Rapid declines in fertility, increasing survival through infancy and childhood and greater longevity mean that this generation of adolescents will be the largest in human history. In low income countries, the “youth bulge” has the potential to bring great economic prosperity. In contrast, many high income countries face a “demographic cliff” where a smaller pool of young people poses major economic and social challenges. In both contexts, the health and well-being of this generation of adolescents will determine future national development.
Shifts in adolescent development have major implications for health. Falls in the age of puberty together with a rising age of marriage have, for example, given rise to more sexually active unmarried adolescents. In settings where healthcare needs are well met, the benefits are clear in terms of lower pregnancy rates, lower maternal mortality and lower rates of HIV and other STIs. Conversely, where this shift occurs in settings with poor adolescent health care, where sexual activity in young unmarried women is stigmatised and where poverty forces young women into early marriage or selling sex, both health and life outcomes can be catastrophic. In this context, poor and social marginalised adolescents, particularly those out of school, without stable accommodation or family, or in juvenile detention, have the worst health profiles.
The opportunities for gain or loss are great across all aspects of health in adolescence. It is during these years that the risks for injury and mental disorders are highest, and when risks for later-life non-communicable diseases (cancer, cardiovascular and respiratory disease) such as tobacco use, obesity and inactivity are established. The great majority of adult mental disorders begin in adolescents. So too injuries rise sharply with high rates of suicide, motor vehicle injury and violence, including sexual violence in these years. All will affect the future health, social adjustment and economic prospects of today’s adolescents. It will in turn affect their capacities as parents and a healthy start to life for their children.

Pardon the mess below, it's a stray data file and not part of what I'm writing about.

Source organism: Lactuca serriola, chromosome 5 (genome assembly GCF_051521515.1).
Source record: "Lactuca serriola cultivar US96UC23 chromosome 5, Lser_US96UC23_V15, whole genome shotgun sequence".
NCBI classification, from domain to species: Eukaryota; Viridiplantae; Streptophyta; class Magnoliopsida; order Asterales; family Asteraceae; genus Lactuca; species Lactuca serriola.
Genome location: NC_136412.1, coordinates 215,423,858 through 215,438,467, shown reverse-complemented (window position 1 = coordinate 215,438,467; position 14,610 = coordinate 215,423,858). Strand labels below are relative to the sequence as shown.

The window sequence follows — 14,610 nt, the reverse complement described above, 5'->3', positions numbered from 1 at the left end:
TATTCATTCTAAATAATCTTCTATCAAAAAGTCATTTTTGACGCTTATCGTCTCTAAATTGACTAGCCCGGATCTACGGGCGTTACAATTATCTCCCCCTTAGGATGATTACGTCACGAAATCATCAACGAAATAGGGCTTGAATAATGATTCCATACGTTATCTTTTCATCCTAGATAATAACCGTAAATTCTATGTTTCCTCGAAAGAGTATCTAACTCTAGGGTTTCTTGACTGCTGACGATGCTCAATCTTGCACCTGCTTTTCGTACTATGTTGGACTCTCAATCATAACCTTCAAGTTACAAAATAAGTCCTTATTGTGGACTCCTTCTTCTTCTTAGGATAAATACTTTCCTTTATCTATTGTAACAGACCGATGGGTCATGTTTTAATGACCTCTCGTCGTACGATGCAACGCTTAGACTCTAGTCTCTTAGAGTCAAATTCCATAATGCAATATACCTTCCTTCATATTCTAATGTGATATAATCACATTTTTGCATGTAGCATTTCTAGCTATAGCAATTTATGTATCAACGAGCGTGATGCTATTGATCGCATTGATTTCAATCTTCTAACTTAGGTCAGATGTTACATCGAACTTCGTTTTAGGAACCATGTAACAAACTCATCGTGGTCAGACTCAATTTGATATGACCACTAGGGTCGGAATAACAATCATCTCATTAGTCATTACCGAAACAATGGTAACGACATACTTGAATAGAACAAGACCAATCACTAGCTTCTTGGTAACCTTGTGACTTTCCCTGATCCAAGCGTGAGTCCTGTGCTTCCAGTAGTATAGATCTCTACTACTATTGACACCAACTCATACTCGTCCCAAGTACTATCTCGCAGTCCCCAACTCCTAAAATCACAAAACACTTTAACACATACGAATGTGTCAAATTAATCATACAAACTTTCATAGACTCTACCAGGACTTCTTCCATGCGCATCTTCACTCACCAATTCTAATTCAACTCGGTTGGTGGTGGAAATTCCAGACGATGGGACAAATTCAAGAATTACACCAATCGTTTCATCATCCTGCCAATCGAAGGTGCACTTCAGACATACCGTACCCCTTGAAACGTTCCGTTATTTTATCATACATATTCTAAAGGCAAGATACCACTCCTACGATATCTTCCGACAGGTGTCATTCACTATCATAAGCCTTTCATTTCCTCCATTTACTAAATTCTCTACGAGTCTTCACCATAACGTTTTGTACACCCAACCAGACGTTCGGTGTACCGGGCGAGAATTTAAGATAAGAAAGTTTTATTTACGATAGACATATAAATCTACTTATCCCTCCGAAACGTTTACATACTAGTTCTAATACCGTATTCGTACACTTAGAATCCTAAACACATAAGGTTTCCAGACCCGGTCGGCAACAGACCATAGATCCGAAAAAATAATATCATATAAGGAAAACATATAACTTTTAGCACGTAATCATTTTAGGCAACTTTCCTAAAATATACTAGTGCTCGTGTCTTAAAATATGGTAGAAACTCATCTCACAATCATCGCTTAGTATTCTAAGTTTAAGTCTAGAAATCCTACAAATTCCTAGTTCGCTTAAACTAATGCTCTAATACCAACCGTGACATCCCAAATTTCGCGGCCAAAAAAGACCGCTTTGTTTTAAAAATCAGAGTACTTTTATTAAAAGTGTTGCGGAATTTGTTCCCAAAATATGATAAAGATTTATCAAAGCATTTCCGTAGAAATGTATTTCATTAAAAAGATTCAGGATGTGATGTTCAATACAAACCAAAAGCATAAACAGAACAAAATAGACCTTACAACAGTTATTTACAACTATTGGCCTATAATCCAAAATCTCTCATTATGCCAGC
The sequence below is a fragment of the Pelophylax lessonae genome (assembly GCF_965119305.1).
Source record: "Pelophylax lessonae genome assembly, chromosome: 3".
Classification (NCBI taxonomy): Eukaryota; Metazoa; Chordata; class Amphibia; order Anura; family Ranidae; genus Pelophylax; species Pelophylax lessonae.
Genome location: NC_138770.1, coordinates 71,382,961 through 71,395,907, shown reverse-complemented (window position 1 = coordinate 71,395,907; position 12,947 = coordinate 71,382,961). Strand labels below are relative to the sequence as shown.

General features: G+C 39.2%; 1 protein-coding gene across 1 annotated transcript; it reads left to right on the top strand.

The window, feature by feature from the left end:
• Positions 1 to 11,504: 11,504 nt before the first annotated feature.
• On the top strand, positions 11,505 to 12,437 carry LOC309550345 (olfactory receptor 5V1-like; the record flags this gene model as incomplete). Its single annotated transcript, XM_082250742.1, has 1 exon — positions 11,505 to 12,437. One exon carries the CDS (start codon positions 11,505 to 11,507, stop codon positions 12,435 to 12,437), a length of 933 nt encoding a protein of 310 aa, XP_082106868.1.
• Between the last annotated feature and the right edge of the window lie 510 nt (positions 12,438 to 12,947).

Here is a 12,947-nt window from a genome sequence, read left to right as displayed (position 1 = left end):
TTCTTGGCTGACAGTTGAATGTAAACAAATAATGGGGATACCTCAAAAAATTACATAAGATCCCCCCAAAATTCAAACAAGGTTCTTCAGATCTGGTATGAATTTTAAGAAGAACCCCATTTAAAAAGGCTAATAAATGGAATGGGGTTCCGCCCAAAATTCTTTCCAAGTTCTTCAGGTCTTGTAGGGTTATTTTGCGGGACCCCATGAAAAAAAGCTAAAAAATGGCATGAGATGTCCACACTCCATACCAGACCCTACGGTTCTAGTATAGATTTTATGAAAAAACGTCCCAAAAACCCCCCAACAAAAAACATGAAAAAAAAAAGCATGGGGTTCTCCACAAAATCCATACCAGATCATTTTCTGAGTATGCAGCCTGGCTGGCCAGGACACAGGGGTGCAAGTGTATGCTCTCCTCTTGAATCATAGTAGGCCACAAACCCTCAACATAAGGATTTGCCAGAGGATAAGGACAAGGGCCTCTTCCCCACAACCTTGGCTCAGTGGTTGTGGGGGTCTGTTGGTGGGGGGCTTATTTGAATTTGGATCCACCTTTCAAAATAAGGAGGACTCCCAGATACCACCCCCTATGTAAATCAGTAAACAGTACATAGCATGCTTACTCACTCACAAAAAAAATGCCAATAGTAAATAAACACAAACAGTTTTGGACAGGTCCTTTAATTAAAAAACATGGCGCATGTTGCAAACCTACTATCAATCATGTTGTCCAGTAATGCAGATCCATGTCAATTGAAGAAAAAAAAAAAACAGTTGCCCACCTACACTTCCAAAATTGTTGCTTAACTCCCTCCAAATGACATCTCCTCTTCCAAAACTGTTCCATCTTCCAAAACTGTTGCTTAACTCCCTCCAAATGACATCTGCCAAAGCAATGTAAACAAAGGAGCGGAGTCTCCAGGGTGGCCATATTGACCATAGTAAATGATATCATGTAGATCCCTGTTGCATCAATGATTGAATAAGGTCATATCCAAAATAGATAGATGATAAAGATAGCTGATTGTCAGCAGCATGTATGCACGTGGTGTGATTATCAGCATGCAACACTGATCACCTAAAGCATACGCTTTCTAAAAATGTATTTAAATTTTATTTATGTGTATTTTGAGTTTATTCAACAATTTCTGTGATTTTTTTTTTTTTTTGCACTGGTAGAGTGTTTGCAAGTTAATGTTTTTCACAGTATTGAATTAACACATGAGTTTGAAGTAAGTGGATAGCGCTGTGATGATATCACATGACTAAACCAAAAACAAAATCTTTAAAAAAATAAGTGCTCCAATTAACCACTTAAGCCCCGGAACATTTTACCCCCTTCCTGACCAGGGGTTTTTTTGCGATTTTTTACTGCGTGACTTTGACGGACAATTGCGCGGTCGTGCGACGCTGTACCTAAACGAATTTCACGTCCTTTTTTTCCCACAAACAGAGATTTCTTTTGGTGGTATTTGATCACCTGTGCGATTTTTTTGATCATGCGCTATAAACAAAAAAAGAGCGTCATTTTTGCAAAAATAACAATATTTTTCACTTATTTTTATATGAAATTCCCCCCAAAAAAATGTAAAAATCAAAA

There is great variation between countries, even within the same region, in patterns of adolescent health. For low income countries, key indicators at national and district levels should include rates of maternal mortality, HIV and STIs, age of onset of sexual activity, early childbirth, availability of contraception and age of marriage. Countries should also have data on adolescent nutrition including anaemia, patterns of injury including sexual violence and coercion, mental health and disorder, and substance abuse. At a local level, data on family functioning (e.g. violence, conflict), educational engagement, peer behaviour and community attitudes (e.g. to providing contraception to sexual active unmarried adolescents) is also needed to effectively guide programming and health service delivery.
The evidence base for prevention in adolescence is stronger than ever before. Public health approaches that use multiple coordinated actions at national and local levels show great promise. These typically involve steps of using ‘best available’ data to evaluate local needs, identifying priority targets for intervention, implementing evidence-based programs and policies followed by monitoring, commonly using the same indicators that framed need.